Ultraviolet radiation and effects on humans: the paradigm of maternal vitamin D production during pregnancy

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Abstract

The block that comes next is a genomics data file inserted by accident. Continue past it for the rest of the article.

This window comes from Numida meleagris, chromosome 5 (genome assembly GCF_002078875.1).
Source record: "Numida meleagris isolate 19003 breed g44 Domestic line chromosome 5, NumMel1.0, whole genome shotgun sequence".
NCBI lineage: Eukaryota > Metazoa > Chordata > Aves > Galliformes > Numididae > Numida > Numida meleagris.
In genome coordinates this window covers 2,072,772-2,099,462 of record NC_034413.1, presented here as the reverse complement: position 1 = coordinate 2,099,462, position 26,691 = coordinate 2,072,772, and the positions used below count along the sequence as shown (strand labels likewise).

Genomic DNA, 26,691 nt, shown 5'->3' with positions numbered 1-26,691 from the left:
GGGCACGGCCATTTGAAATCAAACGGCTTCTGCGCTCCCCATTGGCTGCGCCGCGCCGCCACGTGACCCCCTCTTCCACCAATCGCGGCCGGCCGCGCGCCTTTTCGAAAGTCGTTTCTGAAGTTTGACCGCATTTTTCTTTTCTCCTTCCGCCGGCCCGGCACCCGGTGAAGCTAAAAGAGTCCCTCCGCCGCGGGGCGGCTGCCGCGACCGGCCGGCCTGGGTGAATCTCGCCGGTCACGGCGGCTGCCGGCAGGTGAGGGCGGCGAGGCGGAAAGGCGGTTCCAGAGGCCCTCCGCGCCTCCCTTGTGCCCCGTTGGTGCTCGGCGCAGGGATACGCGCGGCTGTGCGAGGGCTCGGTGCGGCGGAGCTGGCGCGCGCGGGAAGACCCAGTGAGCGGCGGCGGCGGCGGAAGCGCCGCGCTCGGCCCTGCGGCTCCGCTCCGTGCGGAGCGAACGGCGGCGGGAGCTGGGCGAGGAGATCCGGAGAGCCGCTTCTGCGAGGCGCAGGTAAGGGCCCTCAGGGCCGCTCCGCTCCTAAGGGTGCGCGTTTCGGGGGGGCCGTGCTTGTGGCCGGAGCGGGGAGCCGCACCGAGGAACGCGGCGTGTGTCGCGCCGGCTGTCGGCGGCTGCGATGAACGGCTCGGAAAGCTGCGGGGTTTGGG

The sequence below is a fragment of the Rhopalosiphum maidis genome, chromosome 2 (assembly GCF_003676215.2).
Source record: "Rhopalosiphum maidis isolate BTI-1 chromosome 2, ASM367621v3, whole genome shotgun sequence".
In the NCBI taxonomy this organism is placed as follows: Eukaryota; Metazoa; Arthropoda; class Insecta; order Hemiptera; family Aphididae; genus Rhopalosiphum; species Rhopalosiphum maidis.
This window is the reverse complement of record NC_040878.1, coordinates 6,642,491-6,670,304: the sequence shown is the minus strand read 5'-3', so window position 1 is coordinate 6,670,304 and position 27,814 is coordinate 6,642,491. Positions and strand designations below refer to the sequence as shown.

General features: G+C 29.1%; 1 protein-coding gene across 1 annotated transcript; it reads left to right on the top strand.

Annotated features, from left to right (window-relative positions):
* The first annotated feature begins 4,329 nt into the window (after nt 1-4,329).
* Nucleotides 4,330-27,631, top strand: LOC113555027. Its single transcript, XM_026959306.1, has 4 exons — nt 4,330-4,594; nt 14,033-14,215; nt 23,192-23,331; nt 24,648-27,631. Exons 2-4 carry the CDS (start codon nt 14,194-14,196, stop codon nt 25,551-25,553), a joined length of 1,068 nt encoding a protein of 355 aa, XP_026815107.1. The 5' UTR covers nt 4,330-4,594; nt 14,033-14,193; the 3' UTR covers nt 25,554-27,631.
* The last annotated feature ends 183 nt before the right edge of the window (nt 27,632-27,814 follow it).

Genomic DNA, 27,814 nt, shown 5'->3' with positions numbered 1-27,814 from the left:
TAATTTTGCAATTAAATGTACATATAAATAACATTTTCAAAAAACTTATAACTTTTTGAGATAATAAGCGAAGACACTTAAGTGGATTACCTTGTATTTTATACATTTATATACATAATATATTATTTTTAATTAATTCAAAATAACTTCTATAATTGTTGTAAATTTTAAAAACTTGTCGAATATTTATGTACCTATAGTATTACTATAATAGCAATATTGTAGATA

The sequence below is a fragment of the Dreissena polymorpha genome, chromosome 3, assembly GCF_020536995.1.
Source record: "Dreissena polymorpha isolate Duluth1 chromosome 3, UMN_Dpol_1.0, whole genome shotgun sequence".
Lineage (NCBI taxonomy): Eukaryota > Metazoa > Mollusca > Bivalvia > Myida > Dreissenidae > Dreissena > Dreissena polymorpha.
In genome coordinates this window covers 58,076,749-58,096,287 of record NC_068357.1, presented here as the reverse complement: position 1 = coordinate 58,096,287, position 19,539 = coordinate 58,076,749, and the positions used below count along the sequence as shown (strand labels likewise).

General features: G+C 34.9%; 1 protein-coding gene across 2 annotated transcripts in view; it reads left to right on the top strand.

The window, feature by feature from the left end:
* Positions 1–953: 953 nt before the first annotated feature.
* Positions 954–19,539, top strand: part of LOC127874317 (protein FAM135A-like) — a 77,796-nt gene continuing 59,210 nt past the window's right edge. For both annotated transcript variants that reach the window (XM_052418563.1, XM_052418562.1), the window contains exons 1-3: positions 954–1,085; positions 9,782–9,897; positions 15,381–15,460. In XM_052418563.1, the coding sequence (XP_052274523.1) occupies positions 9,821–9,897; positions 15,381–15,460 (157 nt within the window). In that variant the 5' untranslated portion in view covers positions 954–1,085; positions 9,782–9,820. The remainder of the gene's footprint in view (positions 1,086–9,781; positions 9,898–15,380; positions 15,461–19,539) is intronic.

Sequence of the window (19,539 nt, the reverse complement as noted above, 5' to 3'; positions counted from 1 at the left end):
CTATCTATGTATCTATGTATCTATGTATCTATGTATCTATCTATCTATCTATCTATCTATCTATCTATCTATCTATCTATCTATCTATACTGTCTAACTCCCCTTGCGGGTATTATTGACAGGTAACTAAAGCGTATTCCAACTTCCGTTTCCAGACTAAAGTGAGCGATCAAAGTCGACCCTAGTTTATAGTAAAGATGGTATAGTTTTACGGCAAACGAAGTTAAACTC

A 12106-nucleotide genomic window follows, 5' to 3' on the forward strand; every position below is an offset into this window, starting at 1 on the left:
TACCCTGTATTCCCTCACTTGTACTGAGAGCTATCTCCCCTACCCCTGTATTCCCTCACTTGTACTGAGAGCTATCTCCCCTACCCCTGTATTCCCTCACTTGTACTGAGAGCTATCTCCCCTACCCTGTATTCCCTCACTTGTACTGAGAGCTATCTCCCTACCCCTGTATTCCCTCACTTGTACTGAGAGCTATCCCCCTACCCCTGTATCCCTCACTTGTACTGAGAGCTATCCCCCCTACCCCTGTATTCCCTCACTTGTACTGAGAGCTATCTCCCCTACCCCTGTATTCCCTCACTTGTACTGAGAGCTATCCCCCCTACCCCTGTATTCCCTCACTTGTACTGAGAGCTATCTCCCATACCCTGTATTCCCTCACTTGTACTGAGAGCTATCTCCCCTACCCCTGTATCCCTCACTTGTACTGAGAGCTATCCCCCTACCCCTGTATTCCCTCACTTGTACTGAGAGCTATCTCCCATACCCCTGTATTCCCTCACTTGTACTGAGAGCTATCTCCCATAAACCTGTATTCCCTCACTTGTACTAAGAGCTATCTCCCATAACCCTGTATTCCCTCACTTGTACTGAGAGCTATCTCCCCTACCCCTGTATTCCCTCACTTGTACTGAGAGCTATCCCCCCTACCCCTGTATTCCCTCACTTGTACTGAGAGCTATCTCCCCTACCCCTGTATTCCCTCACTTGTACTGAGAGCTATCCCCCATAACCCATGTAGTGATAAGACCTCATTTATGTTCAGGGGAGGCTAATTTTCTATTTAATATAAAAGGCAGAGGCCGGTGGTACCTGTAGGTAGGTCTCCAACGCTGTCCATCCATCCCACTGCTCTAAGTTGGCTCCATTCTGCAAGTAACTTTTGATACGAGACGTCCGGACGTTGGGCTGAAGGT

Current evidence indicates that neonates born of mothers with vitamin D deficiency during pregnancy have greater risk for developing hypocalcemia, rickets and extra-skeletal disorders. Despite the classic knowledge that ultraviolet-B (UVB) exposure is the most efficient way for a future mother to obtain optimal vitamin D concentrations, no current consensus or clinical recommendations exist regarding the duration and timing of UVB exposure for pregnant women. This article offers a narrative review of available data regarding how UVB exposure affects maternal vitamin D production during pregnancy, along with a discourse on clinical implications of this public health issue. Future studies would benefit from adopting UVB exposure estimates to recommend appropriate UVB exposure to pregnant women. Doing so could provide a more holistic and practical approach in managing maternal hypovitaminosis D during pregnancy.

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